January 20 is Penguin Awareness Day. The penguin is a common favorite among both children and adults, bird lovers, and cartoonists. Here are some fun facts about a fun bird on Penguin Awareness Day:
1. They're an Evolutionary "Mystery"
Penguins are one of the most mysterious bird species to evolutionary biologists. What other bird was built specifically for—not flying—but deep-sea swimming? Unlike other birds, penguin wings are designed for flying through water, not air, as it escapes predators and hunts for krill and other seafood.
Evolutionists have a hard time explaining such a creature, especially since there is no agreed-upon ancestor. “Due to the incomplete fossil records, the precise evolution of penguins is not yet understood,” said evolutionist Fusae Kudo.1 They ponder whether penguins descended from flying birds or if their ancestors were already non-flyers—and why would a flying bird lose the ability to fly only to gain the ability to swim?2
Penguin wings are substantially flattened compared to their flying counterparts. This makes the wings incapable of supporting the bird in the air but perfect for navigating dense water. Because the oldest penguin fossil is very similar to modern penguins, evolutionists conclude that penguins must have evolved fairly early in the evolutionary timeline. A far more reasonable assumption would be that God created penguins to function just as they do in today’s world, as their own created kind.3
Because the oldest penguin fossil is very similar to modern penguins, evolutionists conclude that penguins must have evolved fairly early in the evolutionary timeline. A far more reasonable assumption would be that God created penguins to function just as they do in today’s world, as their own created kind.
2. Their Fashion Is Functional Too
Penguins’ tuxedo bodies made them perfect comic choices for the famous cartoon scene in Disney’s 1964 Mary Poppins. They waddle out like top-notch British waiters eager to serve cakes and tea. But those fancy feathers have several functions; Aside from helping the birds with insulation, their sleek black backs and white bellies also help them camouflage as they soar through the water so that their predators—mostly seals—might not see them.
3. Penguins Don’t Only Live in the Antarctic
Though most people associate them with Antarctica, most penguins populate the Southern Hemisphere around the shores of Australia, New Zealand, South Africa, and South America. Only the emperor and the adélie nest exclusively on Antarctica. The Galapagos penguin, which nests in the Galapagos Islands, is the only penguin to live as high as the equator. Evolutionists don’t even have a consensus on why penguins are restricted to the southern hemisphere.4,5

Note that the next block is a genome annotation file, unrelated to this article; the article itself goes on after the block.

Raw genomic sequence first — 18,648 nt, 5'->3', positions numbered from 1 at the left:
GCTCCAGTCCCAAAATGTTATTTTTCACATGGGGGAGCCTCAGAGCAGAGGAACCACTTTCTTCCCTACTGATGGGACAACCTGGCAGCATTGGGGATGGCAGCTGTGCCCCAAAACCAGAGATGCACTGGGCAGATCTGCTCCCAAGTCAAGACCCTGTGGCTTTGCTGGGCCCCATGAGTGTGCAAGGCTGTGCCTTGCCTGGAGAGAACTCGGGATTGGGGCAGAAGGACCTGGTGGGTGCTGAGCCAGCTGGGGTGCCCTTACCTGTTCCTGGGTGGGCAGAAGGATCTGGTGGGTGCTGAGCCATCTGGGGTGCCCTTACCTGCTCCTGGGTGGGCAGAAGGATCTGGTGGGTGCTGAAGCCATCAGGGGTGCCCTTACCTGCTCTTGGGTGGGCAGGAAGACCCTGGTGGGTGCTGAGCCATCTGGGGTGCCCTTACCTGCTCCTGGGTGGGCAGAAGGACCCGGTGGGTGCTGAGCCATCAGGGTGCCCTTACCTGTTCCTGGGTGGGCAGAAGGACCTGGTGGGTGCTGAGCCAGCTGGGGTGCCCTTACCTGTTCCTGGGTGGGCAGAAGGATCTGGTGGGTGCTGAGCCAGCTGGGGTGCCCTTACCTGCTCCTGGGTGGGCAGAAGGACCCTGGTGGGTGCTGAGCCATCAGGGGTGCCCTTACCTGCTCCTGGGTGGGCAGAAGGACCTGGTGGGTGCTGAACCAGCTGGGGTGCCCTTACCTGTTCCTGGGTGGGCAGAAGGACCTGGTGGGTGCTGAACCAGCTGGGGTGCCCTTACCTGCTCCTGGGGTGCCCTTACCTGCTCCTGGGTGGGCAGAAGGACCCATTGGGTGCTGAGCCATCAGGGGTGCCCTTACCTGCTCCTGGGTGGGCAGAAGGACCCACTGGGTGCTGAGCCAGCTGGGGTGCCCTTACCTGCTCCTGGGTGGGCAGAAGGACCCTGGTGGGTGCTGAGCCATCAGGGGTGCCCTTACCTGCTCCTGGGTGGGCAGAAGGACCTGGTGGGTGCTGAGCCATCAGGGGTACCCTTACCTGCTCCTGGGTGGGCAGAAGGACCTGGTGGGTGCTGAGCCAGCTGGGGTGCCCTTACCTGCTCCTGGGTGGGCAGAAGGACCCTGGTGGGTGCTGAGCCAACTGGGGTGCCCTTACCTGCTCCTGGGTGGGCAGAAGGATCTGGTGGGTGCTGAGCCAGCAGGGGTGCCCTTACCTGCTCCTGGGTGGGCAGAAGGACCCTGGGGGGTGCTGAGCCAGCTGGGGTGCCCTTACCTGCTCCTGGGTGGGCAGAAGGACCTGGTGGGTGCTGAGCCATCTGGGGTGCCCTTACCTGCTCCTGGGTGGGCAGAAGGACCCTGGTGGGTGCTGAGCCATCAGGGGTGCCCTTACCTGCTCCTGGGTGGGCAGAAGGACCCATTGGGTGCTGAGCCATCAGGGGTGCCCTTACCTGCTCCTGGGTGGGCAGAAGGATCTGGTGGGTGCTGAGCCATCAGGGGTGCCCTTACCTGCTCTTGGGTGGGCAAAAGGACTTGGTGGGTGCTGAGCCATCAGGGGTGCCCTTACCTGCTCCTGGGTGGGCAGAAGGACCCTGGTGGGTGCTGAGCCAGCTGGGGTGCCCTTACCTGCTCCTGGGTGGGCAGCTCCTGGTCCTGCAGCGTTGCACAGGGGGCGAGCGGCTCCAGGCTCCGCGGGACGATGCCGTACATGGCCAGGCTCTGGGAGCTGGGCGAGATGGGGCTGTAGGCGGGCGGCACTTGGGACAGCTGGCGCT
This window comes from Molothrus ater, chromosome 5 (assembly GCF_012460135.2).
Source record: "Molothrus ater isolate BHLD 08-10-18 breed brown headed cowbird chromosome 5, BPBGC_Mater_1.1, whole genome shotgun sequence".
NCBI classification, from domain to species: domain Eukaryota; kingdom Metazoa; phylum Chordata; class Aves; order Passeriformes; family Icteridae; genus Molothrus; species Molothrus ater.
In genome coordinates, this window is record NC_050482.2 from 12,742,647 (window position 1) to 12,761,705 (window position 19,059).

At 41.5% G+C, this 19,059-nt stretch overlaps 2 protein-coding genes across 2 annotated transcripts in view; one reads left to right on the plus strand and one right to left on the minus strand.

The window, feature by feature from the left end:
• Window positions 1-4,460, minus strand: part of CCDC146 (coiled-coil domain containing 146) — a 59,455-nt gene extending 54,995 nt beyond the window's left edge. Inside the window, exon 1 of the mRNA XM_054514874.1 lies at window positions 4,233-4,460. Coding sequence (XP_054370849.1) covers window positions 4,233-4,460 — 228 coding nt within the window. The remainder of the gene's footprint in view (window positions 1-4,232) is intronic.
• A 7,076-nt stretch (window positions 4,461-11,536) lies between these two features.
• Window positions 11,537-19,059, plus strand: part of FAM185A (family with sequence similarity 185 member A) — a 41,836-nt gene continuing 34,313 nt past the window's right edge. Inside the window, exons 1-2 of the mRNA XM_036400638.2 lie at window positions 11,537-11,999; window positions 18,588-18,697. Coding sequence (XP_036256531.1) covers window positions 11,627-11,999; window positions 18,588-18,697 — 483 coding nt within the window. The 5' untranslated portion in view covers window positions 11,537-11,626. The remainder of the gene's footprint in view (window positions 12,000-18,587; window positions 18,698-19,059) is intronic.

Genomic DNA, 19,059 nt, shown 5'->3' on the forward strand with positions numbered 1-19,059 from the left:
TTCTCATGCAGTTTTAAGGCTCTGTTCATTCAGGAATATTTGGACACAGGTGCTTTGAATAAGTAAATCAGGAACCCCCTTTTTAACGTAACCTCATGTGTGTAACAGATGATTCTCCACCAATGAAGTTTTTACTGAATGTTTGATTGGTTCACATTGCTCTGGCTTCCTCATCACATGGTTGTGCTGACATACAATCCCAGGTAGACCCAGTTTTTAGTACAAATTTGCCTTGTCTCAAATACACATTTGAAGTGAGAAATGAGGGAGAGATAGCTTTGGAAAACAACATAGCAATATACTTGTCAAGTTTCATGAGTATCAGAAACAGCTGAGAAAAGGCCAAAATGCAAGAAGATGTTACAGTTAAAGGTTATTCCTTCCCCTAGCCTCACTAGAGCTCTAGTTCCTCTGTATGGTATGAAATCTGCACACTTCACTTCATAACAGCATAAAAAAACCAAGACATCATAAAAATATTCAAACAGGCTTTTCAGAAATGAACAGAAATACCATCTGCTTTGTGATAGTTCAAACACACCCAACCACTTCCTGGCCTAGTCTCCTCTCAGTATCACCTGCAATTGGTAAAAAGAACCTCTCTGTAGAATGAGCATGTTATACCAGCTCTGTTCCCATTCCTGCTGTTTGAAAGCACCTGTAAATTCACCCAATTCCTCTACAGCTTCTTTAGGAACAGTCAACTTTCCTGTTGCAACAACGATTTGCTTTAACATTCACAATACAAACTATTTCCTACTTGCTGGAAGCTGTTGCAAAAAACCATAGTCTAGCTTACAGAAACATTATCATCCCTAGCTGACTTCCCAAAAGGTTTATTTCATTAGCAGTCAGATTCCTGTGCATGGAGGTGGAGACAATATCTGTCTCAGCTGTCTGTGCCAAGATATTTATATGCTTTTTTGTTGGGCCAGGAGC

4. Penguins Could Take Home an Olympic Gold
Most penguin species swim four to seven miles per hour. That doesn’t sound all that fast until you consider that most Olympian swimmers average about five miles per hour. Michael Phelps hit his top speed at six miles per hour in 2010. However, the winning swimmer is the Gentoo penguin, which can swim up to 22 miles per hour!
5. Some Penguin Species Are Endangered
One reason for Penguin Awareness Day is to draw attention to penguin endangerment. Some of the most endangered species are New Zealand’s yellow-eyed and erect-crested penguins and the Galapagos penguins.6
Since their discovery by 15th century explorers, scientists have named up to 32 extinct penguin species and roughly 17 to 20 living species. Sadly, because God cursed the earth for our sin, we can expect death and suffering for both humans and animals. While we must follow God’s command to steward the earth (Genesis 1:26–30), we should also expect changes and losses as a result of the fall of man, remembering that God is sovereign over his creation.
6. Evidence of God’s Creativity and Pleasure
There’s no more mystery to our modern-day penguins than there is to any other bird we see. God created penguins on Day 5 of creation week when he created birds of the air and fish of the sea. Penguins show God’s creativity and diversity in design. He created them with a large gene pool to diversify and the ability to adapt to new environments following the flood.
God delights in his creation and called all of it “good” in the beginning. We can still delight in his handiwork today and enjoy his fun, flightless penguins!